Members of the public are invited to watch the discussion and submit questions for panelists in the comments section of the YouTube live stream.

The event is sponsored by the Clarke Forum for Contemporary Issues.

Biographies (provided by the panelists)

Stephanie Patterson Gilbert is the owner of Georgie Lou’s Retro Candy, a candy, soda, and pop culture store in downtown Carlisle that opened in 2009 that is known for its elaborate store windows and downtown-wide kids events that is has staged for over a decade.  Stephanie is also the founder and president of Destination Carlisle, a volunteer merchant Read more

Food in a Time of Crisis

Tuesday, April 7, 2020 – 7 p.m.
Live Stream Event

 

Panelists

Jenn Halpin, Dickinson College Farm
Andrea Karns, Karns Quality Foods
Robert Weed, Project Share

Access to quality food was already an issue for many families in Central Pennsylvania prior to the arrival of the coronavirus. Today, the question of access is more urgent for many more people. Supply chains are also threatened, as our efforts to respond to the health crisis creates all kinds of unforeseen challenges. A panel of experts will discuss food, food supply chains and food access during a time of crisis.

This program is sponsored by the Clarke Forum for Contemporary Issues.

Biographies (forthcoming)

Jenn Halpin has been involved with food systems initiatives at Dickinson and within the region for over 18 years. She co-founded the organic farm at Dickinson College in 2007. In addition to directing all aspects of the farm, Halpin helped to establish Dickinson’s Food Studies Certificate Program and develop regional purchasing initiatives at the college. Additionally, she was the founding president of Farmers on the Square, Carlisle’s thriving producer-only farmers’ market and served on the Pennsylvania Association for Sustainable Agriculture (PASA) board for nine years, several Read more

Marie Helweg-Larsen

Dickinson College

Why Are We Optimistically Biased About Our Risks?: Applications to the Coronavirus Pandemic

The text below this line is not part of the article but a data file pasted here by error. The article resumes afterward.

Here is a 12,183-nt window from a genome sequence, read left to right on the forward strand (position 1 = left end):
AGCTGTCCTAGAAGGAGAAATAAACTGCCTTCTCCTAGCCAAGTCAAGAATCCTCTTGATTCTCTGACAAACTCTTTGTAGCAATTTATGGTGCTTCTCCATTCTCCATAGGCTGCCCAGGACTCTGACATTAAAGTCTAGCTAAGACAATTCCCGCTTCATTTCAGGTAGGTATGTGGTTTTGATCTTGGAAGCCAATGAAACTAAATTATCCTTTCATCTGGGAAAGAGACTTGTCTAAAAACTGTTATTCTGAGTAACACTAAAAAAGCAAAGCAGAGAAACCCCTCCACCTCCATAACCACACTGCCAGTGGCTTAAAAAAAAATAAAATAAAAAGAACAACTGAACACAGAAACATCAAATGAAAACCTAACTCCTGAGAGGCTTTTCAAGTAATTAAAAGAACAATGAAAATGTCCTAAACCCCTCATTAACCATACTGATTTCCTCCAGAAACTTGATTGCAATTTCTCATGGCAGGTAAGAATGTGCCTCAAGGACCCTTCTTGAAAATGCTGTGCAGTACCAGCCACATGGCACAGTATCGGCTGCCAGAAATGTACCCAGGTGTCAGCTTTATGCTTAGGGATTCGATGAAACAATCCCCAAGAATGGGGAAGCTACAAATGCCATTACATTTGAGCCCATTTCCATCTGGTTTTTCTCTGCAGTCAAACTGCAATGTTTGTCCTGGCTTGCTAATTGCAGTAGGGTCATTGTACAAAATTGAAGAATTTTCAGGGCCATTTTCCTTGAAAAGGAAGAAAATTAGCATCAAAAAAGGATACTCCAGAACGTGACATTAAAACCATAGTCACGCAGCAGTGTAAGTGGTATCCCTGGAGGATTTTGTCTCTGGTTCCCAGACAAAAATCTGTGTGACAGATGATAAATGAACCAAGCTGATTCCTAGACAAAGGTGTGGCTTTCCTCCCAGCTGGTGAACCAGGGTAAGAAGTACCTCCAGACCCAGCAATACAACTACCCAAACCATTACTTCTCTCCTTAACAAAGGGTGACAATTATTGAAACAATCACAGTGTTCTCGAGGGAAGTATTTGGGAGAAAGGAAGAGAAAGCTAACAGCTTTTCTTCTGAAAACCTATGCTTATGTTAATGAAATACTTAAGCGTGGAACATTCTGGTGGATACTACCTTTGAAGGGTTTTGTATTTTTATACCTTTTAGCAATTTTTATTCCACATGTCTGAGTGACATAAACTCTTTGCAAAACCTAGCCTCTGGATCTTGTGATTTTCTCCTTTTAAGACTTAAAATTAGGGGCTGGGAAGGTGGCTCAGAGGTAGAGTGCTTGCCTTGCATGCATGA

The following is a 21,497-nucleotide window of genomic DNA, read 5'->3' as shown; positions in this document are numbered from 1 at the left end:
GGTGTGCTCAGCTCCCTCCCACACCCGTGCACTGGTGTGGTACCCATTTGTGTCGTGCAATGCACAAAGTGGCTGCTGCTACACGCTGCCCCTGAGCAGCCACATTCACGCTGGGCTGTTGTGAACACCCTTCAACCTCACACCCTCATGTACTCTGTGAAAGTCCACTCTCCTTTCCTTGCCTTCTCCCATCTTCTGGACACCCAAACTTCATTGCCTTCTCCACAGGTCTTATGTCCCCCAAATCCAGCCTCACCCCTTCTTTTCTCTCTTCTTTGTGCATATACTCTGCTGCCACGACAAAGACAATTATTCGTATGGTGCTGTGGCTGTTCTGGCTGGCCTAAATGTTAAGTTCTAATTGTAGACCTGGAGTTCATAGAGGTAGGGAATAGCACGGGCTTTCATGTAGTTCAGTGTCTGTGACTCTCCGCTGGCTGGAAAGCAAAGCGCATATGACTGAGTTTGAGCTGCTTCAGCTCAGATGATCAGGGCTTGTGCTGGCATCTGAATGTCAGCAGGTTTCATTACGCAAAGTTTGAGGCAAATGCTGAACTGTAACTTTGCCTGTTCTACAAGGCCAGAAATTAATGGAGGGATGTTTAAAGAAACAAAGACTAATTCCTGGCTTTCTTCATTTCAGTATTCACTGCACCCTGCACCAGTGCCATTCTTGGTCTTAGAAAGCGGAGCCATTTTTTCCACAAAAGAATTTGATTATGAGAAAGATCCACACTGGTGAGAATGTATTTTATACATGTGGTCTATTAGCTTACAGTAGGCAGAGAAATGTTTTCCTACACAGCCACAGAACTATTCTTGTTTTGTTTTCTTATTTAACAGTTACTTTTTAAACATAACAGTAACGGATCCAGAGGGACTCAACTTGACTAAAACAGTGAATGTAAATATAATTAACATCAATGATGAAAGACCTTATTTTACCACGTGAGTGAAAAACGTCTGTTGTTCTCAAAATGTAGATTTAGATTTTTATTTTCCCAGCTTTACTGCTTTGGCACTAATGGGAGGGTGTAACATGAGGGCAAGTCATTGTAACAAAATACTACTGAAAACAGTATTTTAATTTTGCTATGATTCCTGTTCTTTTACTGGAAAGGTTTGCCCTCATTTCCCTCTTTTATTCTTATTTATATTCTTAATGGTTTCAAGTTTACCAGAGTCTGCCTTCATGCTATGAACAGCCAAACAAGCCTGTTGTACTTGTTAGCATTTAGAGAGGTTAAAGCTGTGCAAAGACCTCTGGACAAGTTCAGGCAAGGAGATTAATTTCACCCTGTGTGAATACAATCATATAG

Monday, April 6, 2020
Live Stream Event, NOON – 1 p.m.
Live Stream Link
(to be provided at 11:50 a.m. on day of event)

The optimistic bias (thinking you are less at risk than other people) is well documented. This talk will explain why it is so pervasive and how it can help us understand complacency in following coronavirus precautionary behaviors.

Biography

Marie Helweg-Larsen is a social psychologist who examines why smart people do dumb things. Helweg-Larsen has examined the causes, consequences, and correlates of optimistic bias (thinking you are less at risk than others) as well as other health-related behaviors and cognitions. Most recently she has examined cross-culturally how moralized beliefs about smoking affect risk perceptions and willingness to quit smoking. In her current NIH-funded research she is examining the effects of stigmatization on smokers’ willingness to quit smoking. Last week Helweg-Larsen began a research project with two Dickinson alumni (Laurel Peterson ’06 and Sarah DiMuccio ’15) in which they are examining the gendered and political factors in the link between coronavirus risk perceptions and preventive behaviors.

Related Links

https://blogs.dickinson.edu/helwegm/

https://theconversation.com/in-battling-the-coronavirus-will-optimistic-bias-be-our-wrongdoing-134476

Video of the Read more

Providing Safe Shelter When Home is Not a Haven From Crisis

Thursday, April 2, 2020 – 7 p.m.
Live Stream Event

Live Stream Link (to be available day of event at 6:50 p.m.)

Panelists

Jason Brode, AMEND Program
Sonya Browne, Domestic Violence Services of Cumberland and Perry Counties
Colleen Kinney, YWCA Carlisle
Scott Shewell, Safe Harbour

Around the world people are being told to stay home to help flatten the curve against the spread of Covid-19. But what happens if your home is not safe to shelter-in-place? According to the Pennsylvania Coalition Against Domestic Violence, 123 victims lost their lives to domestic violence last year in Pennsylvania. How is COVID-19 and government recommendations to stay at home, impacting members of our community who are at risk? Representatives from Domestic Violence Services for Cumberland and Perry County, Safe Harbour, YWCA and the AMEND Program will talk about what their organizations and programs are doing to support survivors in the midst of the COVID-19 pandemic and what resources are available for individuals and families who are not safe (or at risk) at home.

This program is sponsored by the Clarke Forum for Contemporary Issues at Dickinson College.

Biographies (provided by the panelists)